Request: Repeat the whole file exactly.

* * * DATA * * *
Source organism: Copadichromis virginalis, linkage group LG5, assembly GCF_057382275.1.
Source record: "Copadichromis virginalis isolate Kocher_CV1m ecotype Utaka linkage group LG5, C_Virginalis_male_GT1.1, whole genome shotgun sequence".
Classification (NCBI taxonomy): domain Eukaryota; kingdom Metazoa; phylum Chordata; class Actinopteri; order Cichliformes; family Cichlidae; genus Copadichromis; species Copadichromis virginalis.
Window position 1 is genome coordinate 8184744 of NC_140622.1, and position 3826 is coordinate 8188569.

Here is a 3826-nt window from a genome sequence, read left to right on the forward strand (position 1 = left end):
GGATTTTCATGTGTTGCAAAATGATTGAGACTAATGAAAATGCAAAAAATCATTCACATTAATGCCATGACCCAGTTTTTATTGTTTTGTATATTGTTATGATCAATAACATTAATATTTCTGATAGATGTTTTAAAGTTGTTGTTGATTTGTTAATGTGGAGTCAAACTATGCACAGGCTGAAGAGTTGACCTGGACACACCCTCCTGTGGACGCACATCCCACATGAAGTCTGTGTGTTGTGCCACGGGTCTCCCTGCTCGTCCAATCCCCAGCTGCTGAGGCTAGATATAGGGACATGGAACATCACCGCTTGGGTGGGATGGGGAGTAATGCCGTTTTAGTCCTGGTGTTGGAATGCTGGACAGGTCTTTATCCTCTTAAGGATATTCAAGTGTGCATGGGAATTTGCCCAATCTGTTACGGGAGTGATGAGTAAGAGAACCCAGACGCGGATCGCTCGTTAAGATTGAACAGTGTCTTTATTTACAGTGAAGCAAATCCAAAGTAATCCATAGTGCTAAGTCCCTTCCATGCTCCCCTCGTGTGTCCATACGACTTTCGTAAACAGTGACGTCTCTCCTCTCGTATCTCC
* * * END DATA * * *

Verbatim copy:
Source organism: Copadichromis virginalis, linkage group LG5, assembly GCF_057382275.1.
Source record: "Copadichromis virginalis isolate Kocher_CV1m ecotype Utaka linkage group LG5, C_Virginalis_male_GT1.1, whole genome shotgun sequence".
Classification (NCBI taxonomy): domain Eukaryota; kingdom Metazoa; phylum Chordata; class Actinopteri; order Cichliformes; family Cichlidae; genus Copadichromis; species Copadichromis virginalis.
Window position 1 is genome coordinate 8184744 of NC_140622.1, and position 3826 is coordinate 8188569.

Here is a 3826-nt window from a genome sequence, read left to right on the forward strand (position 1 = left end):
GGATTTTCATGTGTTGCAAAATGATTGAGACTAATGAAAATGCAAAAAATCATTCACATTAATGCCATGACCCAGTTTTTATTGTTTTGTATATTGTTATGATCAATAACATTAATATTTCTGATAGATGTTTTAAAGTTGTTGTTGATTTGTTAATGTGGAGTCAAACTATGCACAGGCTGAAGAGTTGACCTGGACACACCCTCCTGTGGACGCACATCCCACATGAAGTCTGTGTGTTGTGCCACGGGTCTCCCTGCTCGTCCAATCCCCAGCTGCTGAGGCTAGATATAGGGACATGGAACATCACCGCTTGGGTGGGATGGGGAGTAATGCCGTTTTAGTCCTGGTGTTGGAATGCTGGACAGGTCTTTATCCTCTTAAGGATATTCAAGTGTGCATGGGAATTTGCCCAATCTGTTACGGGAGTGATGAGTAAGAGAACCCAGACGCGGATCGCTCGTTAAGATTGAACAGTGTCTTTATTTACAGTGAAGCAAATCCAAAGTAATCCATAGTGCTAAGTCCCTTCCATGCTCCCCTCGTGTGTCCATACGACTTTCGTAAACAGTGACGTCTCTCCTCTCGTATCTCC